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'Excited to see the students again:' St. Louis de Montfort School reopens for in-person learning

'Excited to see the students again:' St. Louis de Montfort School reopens for in-person learning

From the What you need to know for Thursday, October 1 series
  • Updated

St. Louis de Montfort Catholic School came back to life Wednesday morning after a seven-month dormancy due to the coronavirus outbreak, as cars arrived on campus filled with students excited to see their teachers and friends. 

With Principal Regina Fox directing traffic, staff conducted health screenings for each student before directing cars toward designated drop-off areas for each grade level. 

In the school courtyard, a methodical traffic flow was enforced, with stickers on the ground marking 6 feet of distance. Classrooms featured small desks equipped with sneeze guards spaced 4 feet apart. 

After receiving approval from the California Department of Public Health for its reopening waiver last Thursday, allowing the school to bring back students in grades K-6, classes were canceled Monday and Tuesday in preparation for students' return. 

"I’m excited, just excited to see the students again, because they’ve basically been gone since March. They’re going to be excited, too, to see their teachers and see their friends," Fox said on Tuesday. 

School officials began the waiver process nearly a month ago, with their application reviewed by the Santa Barbara County Public Health Department before being sent to the state for final approval.

Nineteen schools and two school districts in Santa Barbara County had received waiver approval as of Wednesday, according to the state. 

While the return has been long-anticipated, Fox said St. Louis de Montfort staff also are prepared for the challenges of ensuring that students, especially younger ones, are complying with health guidelines.

This could be especially hard during recess, she said. Only two classes will go to recess at a time, and due to cohorting guidelines, the two groups will be required to stay on opposite sides of the field to prevent mixing.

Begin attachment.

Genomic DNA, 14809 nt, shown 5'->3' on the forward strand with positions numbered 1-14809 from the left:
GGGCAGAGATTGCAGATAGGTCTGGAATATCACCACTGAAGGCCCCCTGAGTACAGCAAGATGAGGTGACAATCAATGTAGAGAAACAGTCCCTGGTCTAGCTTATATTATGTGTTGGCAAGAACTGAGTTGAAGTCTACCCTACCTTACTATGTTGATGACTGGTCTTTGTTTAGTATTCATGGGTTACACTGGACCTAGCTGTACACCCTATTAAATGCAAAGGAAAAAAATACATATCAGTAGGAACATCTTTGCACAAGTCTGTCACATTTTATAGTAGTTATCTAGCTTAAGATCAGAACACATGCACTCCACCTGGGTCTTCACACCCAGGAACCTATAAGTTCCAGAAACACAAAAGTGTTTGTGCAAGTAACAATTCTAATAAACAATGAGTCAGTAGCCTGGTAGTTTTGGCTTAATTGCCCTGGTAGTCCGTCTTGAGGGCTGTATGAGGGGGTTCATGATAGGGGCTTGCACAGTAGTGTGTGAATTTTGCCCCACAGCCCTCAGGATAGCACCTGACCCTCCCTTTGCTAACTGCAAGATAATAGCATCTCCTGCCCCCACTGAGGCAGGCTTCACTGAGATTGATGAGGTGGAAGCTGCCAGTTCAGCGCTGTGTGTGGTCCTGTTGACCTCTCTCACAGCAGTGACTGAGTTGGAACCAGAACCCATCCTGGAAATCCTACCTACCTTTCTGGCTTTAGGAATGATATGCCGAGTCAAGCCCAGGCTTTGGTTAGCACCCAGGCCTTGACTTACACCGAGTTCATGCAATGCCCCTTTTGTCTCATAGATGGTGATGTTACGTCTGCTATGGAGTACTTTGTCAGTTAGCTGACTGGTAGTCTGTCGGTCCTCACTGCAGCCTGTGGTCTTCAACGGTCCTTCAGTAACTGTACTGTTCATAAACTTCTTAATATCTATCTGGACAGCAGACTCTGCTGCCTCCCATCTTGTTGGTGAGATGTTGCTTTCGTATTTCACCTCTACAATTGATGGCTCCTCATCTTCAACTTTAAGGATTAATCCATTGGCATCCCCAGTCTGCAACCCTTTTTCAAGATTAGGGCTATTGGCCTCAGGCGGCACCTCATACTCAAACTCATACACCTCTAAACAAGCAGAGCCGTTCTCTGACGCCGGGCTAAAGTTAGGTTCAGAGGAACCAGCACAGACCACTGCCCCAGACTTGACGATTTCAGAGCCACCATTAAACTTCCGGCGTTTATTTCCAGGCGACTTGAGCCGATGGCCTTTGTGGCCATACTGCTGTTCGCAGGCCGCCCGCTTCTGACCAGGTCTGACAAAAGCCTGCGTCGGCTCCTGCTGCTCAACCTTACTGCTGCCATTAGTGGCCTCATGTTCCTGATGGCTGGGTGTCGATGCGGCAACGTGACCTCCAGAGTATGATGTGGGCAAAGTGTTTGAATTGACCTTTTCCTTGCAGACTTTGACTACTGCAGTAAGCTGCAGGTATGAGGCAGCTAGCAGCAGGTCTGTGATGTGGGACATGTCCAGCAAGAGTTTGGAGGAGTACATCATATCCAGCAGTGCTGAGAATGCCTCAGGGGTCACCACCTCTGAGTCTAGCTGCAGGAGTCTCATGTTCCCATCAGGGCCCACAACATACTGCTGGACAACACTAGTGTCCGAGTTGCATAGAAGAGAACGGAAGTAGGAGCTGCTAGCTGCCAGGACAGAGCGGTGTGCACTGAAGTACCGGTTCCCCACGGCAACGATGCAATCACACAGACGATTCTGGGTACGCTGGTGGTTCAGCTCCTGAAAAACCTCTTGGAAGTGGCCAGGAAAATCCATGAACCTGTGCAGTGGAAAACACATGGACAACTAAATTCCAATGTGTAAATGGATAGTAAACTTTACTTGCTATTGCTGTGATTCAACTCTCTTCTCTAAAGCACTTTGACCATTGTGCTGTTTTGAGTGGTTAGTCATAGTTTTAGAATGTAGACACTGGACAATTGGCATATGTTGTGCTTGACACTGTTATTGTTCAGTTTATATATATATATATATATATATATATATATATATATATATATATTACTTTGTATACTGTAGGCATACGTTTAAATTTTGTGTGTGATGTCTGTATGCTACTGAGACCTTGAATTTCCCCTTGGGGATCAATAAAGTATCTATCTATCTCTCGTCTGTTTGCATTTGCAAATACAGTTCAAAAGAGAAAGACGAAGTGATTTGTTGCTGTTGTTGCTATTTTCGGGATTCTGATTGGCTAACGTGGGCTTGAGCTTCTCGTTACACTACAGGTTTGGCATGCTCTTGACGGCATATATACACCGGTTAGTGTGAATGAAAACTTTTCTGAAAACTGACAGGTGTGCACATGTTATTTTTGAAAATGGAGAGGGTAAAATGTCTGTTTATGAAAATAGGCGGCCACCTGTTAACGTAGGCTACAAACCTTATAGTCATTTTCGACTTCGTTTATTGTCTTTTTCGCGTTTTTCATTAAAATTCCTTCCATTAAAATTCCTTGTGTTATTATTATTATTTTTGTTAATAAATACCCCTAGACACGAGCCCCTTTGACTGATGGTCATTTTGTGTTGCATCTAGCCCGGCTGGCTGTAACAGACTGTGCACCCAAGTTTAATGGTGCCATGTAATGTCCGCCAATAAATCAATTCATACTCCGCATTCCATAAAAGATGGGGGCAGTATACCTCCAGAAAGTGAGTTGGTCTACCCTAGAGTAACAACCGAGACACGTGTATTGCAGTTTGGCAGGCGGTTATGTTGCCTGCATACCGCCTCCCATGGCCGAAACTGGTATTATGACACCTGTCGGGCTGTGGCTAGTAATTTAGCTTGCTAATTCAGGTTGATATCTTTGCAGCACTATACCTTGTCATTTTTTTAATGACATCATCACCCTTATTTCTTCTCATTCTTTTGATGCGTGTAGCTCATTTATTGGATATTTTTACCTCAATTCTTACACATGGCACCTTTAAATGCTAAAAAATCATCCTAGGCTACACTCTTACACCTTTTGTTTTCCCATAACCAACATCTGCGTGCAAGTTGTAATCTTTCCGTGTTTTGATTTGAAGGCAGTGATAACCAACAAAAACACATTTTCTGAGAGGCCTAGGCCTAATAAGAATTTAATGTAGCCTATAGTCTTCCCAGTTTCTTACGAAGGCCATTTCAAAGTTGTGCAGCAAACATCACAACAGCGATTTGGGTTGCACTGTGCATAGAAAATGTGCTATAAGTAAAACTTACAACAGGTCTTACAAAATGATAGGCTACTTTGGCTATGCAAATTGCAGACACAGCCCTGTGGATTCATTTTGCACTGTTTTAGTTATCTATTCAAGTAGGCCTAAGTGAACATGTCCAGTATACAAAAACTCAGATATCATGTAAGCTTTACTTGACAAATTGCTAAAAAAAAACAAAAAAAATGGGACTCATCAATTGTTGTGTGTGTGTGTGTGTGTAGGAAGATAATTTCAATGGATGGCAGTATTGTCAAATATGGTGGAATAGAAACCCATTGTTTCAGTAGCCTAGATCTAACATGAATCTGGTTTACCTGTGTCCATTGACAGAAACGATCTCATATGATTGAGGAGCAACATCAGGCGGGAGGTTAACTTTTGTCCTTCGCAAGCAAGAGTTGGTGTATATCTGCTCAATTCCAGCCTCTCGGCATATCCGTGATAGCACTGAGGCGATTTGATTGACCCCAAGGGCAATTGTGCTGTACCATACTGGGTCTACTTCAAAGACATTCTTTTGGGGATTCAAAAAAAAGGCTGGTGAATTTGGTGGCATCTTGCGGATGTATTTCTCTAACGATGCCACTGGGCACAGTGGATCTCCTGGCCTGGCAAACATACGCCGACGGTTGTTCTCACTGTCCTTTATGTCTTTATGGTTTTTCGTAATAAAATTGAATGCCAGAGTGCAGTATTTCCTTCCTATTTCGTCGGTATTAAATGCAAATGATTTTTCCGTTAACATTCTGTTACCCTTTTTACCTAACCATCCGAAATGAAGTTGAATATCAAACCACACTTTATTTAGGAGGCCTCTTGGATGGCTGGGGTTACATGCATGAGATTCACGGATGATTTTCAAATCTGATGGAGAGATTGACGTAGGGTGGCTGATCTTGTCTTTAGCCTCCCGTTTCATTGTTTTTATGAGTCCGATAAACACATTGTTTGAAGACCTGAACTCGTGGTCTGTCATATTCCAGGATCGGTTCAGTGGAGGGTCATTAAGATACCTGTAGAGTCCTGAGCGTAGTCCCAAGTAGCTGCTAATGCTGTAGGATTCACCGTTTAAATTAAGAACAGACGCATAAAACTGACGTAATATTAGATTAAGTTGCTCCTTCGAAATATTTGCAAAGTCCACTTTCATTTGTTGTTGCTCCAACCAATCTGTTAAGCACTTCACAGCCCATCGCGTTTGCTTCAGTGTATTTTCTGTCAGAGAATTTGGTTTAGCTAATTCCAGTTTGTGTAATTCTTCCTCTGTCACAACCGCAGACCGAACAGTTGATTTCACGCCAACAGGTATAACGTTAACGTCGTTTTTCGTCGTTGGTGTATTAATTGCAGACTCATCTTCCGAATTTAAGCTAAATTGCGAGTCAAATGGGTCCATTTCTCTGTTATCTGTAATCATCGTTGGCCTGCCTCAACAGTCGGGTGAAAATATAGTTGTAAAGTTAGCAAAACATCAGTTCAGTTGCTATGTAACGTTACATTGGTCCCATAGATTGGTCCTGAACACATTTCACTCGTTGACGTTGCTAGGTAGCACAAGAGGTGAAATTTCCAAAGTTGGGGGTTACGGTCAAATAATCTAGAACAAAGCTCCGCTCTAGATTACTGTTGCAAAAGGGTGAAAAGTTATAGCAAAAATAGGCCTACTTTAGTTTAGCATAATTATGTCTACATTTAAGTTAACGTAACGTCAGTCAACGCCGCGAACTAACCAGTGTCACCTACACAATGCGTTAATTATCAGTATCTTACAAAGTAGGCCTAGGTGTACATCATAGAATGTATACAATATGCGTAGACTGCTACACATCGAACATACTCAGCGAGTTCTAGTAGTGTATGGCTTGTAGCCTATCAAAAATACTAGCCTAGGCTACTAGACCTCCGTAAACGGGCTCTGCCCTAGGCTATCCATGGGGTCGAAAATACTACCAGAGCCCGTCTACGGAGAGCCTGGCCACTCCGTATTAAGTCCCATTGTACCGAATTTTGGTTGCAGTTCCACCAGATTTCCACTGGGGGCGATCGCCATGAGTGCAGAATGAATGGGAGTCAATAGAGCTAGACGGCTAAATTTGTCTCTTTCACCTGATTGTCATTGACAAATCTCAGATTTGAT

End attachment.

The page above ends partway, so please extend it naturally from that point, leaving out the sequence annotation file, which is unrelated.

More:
The play structure will be off-limits for the time being, and students will not be permitted to make physical contact with one another during recess, requiring both kids and staff to be creative. 

"They’ll still have room to run, and they still get to be with their friends," Fox said. "They have a lot of area to spread out in. Next week, we might have hula hoops, jump ropes, and other things they can do separately." 

Classrooms will be sanitized four times daily by teachers, aides and maintenance staff, Fox said. Maintaining further cleanliness, however, will require patience with students. 

"It’s all training — training them how to wash their hands for 20 seconds, not to hug one another," she said. 

While the majority of K-6 students opted to return to campus this week, around 20 students will continue learning from home, Fox said. For this reason, teachers will livestream their lessons on an iPad set up in their classrooms. 

Each of the school's 28 staff members also will be required to complete a COVID-19 test every two months at a site of their choosing, and all staff completed baseline testing prior to the Wednesday reopening, Fox said. 

During the first week of in-person learning, students will be dismissed at 12:30 Wednesday through Friday. Moving forward, the weeks will typically consist of full days from 8 a.m. to 3 p.m. Mondays through Thursdays and a half day on Fridays, according to Fox. 

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